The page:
Human hibernation will no longer be science fiction

Human hibernation could become a reality in a few decades. ESA has already undertaken studies to bring it to space

The first human hibernation experiment could be feasible within a decade, reveals the European Space Agency (ESA). These experiments would pave the way for a science-fiction approach in long-duration space missions. Crew members put into a protective sleep for weeks or months would have fewer problems on their journey to distant destinations.

Hibernating during a one-year journey to Mars would not only avoid boredom in the space capsule but would also save on mission costs. With the hibernating crew, there would be no need to consume food or water, and it would also require a lower amount of oxygen. Moreover, research on animals suggests that the bodies of hibernating astronauts may deteriorate much less than awake bodies in microgravity conditions.

No longer science fiction

For all these reasons, hibernation, also known as torpor, has long been a staple in science-fiction space films. But today human hibernation may not be too far-fetched. Jennifer Ngo-Anh, a researcher in human and robotic exploration at the ESA and co-author of a recent article (ref.), has outlined the space agency’s approach to hibernation research. Depending on the availability of funds, the first tests could take place as early as the mid-2030s.

“We have to develop everything before we can apply it to humans. But I would say that 10 years is a realistic timeline” said Ngo-Anh. Surprisingly, the development is already underway, and the first studies have shown that hibernation (ref.) can be induced in rats and brought back to life a few days later. But the process of activating hibernation is quite complex and involves reduced exposure to daylight and a period of intense feeding followed by strict fasting.

“The rats are given a drug, a neurotransmitter, and brought into a dark space at reduced temperature” said Jürgen Bereiter-Hahn, emeritus professor of neuroscience and cell biology at Goethe University in Frankfurt. “It works very well, but the problem is that you have to repeatedly apply the neurotransmitter to maintain the state. You have to maintain very high levels of the molecule, and this could have long-term deleterious effects”.

Why is human hibernation important?

Researcher Ngo-Anh believes that torpor could be the only way to go if we want to undertake long-duration space missions. Space presents constant dangers to human health, with the loss of bone mass being a major problem in space. On the International Space Station (ISS), despite the presence of fitness machines and rigorous exercise protocols, astronauts lose up to 20% of muscle mass per month.

“This is a serious problem for astronauts in microgravity conditions” said Bereiter-Hahn. “Astronauts have to train a lot because otherwise, they would really have serious problems when they return to gravitational conditions”. Strangely, rest during hibernation does not seem to cause such effects. In fact, animals that wake up from hibernation show surprisingly high levels of fitness. “When animals wake up from hibernation, they quickly remember what surrounds them. In a few seconds, they remember where they hid their food before hibernation. They do not suffer much muscle loss, which is quite surprising after months of sleeping in a cave”.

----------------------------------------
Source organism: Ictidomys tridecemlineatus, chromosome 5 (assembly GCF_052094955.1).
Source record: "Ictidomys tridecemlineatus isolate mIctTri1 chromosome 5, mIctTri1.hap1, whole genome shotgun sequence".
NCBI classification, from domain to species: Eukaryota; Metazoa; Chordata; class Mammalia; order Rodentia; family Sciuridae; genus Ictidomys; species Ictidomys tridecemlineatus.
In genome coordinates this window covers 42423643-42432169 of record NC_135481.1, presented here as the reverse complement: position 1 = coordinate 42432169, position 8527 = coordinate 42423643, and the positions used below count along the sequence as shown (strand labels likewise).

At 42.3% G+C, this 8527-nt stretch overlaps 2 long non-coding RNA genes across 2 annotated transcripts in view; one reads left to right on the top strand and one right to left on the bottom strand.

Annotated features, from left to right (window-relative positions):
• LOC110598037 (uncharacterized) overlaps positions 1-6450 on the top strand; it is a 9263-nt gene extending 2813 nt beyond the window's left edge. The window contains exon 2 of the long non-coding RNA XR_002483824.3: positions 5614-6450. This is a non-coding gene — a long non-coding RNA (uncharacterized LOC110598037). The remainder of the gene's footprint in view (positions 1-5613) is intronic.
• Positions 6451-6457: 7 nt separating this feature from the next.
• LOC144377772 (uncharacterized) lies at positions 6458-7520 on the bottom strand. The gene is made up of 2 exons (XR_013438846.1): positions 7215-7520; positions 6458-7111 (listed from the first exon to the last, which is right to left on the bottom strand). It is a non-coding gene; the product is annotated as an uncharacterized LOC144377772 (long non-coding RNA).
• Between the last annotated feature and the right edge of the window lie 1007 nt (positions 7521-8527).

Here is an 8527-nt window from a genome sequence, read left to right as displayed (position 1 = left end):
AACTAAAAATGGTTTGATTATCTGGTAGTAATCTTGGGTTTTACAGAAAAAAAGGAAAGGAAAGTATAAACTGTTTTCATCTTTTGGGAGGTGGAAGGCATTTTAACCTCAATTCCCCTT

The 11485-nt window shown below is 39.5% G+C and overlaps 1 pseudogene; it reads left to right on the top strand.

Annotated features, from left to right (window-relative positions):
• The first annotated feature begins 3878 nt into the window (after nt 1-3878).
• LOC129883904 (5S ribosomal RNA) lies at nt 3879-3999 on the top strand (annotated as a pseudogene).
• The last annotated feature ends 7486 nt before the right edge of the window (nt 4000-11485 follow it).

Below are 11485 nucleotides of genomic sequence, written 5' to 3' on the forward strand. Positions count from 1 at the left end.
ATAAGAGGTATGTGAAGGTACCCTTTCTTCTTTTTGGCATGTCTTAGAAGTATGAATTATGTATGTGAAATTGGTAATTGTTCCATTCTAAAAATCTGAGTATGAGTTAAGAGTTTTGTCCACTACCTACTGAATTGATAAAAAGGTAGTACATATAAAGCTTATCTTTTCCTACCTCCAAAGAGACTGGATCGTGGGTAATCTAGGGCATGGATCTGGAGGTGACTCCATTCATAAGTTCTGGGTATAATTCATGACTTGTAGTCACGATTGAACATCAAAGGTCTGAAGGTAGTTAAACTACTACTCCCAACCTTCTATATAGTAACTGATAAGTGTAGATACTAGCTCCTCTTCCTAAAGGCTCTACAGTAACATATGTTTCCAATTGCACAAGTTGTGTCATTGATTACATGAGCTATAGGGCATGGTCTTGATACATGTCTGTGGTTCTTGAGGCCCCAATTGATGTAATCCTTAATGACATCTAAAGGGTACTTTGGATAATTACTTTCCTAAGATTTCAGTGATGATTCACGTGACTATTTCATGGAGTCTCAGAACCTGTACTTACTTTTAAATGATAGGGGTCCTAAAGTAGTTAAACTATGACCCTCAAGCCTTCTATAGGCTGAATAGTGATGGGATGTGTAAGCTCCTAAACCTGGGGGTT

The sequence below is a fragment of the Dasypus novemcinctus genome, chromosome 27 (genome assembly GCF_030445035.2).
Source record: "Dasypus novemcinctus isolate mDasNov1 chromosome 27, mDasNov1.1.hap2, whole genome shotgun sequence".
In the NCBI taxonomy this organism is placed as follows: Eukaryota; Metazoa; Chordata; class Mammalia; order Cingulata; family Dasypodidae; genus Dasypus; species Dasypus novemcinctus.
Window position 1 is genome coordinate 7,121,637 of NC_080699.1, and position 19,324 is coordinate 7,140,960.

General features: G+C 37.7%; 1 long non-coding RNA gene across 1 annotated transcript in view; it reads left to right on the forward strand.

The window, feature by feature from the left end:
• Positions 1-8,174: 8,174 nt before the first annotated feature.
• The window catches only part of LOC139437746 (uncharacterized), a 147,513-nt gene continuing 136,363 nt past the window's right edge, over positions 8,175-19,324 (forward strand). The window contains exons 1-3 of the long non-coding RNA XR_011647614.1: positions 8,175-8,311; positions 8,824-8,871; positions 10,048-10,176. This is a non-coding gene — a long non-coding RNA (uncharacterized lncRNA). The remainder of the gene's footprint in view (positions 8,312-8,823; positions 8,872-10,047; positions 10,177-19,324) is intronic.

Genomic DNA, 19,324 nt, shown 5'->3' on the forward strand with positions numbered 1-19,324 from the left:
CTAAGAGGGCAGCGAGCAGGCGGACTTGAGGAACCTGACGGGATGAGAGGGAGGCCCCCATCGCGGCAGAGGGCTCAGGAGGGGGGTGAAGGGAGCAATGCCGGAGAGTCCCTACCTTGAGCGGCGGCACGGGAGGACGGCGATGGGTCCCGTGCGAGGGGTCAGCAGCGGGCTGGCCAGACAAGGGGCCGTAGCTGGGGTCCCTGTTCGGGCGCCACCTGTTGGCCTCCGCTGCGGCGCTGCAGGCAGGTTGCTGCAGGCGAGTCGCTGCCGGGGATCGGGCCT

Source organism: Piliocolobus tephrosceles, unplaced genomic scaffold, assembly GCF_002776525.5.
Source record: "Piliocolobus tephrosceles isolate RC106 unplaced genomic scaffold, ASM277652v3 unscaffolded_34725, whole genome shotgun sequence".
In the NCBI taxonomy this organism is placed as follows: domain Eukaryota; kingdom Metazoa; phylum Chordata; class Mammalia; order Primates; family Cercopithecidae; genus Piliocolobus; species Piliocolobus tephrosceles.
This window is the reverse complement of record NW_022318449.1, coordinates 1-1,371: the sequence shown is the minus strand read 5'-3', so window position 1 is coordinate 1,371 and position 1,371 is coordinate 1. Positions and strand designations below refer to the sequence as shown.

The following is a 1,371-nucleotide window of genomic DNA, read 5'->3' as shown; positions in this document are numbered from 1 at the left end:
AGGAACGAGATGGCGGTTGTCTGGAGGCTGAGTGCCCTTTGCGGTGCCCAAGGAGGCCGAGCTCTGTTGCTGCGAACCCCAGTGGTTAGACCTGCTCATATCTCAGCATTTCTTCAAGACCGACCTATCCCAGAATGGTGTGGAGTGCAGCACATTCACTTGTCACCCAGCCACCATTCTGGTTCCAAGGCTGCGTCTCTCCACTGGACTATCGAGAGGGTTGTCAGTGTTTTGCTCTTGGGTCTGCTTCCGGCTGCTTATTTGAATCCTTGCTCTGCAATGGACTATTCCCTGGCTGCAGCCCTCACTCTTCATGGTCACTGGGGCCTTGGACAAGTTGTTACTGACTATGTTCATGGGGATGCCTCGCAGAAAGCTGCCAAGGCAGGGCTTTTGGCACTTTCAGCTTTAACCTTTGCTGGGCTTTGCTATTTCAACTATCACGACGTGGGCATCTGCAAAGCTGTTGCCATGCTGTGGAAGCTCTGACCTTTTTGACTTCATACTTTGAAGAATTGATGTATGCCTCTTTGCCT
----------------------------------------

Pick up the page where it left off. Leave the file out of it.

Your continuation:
Although hibernation superficially resembles sleep, at the physiological level, it works completely differently. Unlike a sleeping brain, for example, one in torpor produces little electromagnetic activity. Heart rate drops to a few beats per minute, and body temperature drops to hypothermic levels. Even cells interrupt their normal biological activity. The state of torpor is almost like pressing a pause button on life.

Importance of medicine

The hibernating astronaut in a capsule headed for Mars would not only save water, food, and oxygen. He or she would most likely wake up in good shape, without suffering the side effects of living in microgravity conditions. Furthermore, studies show that the slowed cells of a body in hibernation are not damaged by radiation, which is the main problem to tackle during space missions.

Although most current research on human hibernation is funded by space agencies and zoology institutes, many researchers believe that the first human being to be put in this pause state will probably be a patient in intensive care. Once the first human being survives and benefits from torpor, the technique will progress much faster.

“As has always happened in medicine, you have to have the first human being subjected to these conditions” said Alexander Choukèr, professor of medicine and anesthesia expert on the ESA team. “At some point, there is a number one case where you apply because the risks and benefits are in balance and lean more towards the subject’s benefits. And then you can start from there. We perform anesthesia every day, but we still don’t understand how it works 100%. Nevertheless, we have acquired a lot of knowledge in the last 20 years. Certainly, when they started applying anesthesia for the first time, there was no real idea of how it worked”.

Researchers, however, agree that for hibernation to be useful in space flights, it should work without complicated life support machines. The journey from patient one to a trip to Mars may therefore take a little more time.

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